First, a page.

At the most basic level, comparative family law is the comparison of legal systems for the regulation of intimate and family lives. Comparison can be functional, serving to inform the discussion about similar or different institutional arrangements to address analogous legal problems arising all over the world. Comparisons can also reveal the structural nature of law, leading to questions about the role of legal narratives about family law, the effects of those narratives on the state and the structure of society and more importantly law as a form of legal reasoning that travels across time and space to create new institutional forms and doctrinal arrangements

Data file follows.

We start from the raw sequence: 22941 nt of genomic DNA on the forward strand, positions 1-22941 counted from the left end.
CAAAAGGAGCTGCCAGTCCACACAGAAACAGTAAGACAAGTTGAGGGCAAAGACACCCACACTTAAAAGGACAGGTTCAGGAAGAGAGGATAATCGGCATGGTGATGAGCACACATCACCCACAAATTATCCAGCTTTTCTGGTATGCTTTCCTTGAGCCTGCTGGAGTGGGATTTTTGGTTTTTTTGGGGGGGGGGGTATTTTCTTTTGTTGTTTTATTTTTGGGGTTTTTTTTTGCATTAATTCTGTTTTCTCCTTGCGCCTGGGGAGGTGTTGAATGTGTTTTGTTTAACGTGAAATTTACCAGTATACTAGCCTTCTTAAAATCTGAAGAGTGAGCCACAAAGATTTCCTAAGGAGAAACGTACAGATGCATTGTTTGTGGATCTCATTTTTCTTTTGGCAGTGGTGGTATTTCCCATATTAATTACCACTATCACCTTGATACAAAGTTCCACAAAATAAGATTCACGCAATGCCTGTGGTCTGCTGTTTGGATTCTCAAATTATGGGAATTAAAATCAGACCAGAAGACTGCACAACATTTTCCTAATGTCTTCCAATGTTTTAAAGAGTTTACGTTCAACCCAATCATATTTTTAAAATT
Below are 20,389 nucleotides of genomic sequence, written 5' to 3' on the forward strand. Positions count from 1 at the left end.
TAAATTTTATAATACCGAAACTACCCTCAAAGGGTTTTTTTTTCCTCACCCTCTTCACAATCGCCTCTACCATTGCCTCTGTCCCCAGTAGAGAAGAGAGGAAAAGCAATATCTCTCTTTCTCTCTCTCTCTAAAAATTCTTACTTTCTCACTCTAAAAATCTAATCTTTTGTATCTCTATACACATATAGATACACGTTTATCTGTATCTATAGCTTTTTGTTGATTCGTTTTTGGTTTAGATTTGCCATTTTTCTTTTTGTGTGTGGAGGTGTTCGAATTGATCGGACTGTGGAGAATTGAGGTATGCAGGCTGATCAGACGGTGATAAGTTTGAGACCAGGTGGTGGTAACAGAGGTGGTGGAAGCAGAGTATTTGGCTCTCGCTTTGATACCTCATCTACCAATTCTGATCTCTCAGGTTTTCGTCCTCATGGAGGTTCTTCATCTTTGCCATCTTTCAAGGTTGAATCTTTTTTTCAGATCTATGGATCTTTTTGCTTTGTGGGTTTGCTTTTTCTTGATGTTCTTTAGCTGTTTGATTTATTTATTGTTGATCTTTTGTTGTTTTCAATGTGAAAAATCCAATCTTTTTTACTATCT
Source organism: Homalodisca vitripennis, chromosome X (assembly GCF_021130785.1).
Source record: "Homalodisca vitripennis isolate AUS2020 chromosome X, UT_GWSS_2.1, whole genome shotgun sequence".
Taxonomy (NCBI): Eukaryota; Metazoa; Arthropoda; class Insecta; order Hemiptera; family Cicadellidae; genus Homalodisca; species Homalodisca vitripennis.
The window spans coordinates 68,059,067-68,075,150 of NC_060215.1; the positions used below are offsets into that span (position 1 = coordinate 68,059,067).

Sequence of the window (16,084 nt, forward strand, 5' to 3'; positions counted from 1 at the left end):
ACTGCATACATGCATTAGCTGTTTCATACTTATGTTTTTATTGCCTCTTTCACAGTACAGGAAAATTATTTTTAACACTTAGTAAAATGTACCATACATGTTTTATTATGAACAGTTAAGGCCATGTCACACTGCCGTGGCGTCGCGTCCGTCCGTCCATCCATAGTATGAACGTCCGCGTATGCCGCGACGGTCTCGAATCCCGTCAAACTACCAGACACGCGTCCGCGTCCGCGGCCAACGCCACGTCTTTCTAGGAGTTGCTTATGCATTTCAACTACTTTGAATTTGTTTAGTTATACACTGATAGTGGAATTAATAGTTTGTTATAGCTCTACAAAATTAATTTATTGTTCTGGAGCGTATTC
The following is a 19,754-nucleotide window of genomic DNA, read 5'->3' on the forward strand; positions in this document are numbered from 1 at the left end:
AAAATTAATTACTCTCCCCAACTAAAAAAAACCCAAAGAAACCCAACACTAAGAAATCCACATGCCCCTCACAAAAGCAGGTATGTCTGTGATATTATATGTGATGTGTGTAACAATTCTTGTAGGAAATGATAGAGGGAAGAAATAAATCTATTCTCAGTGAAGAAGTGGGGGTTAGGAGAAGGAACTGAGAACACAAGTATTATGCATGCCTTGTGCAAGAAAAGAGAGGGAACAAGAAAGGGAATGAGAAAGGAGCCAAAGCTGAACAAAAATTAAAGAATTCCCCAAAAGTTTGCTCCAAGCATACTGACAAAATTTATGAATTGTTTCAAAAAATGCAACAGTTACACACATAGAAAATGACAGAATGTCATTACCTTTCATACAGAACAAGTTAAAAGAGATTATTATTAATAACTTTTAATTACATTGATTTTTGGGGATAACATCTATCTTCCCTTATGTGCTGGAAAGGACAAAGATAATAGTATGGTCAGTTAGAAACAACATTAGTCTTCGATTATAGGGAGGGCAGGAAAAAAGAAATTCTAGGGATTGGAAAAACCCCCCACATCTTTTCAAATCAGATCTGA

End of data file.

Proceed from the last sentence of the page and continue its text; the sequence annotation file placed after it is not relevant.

In this course, you will be provided with opportunities to:

1. Enhance our historical understanding of our home jurisdiction –our so-called Romano Germanic System;

2. Learn the foundation of other major legal orders (common law, Civil Law, Islamic Law, Socialist Law,…);

3. Develop an appreciation for Method (how to approach the study of different legal systems or cultures) and Theory (what drives legal change across time);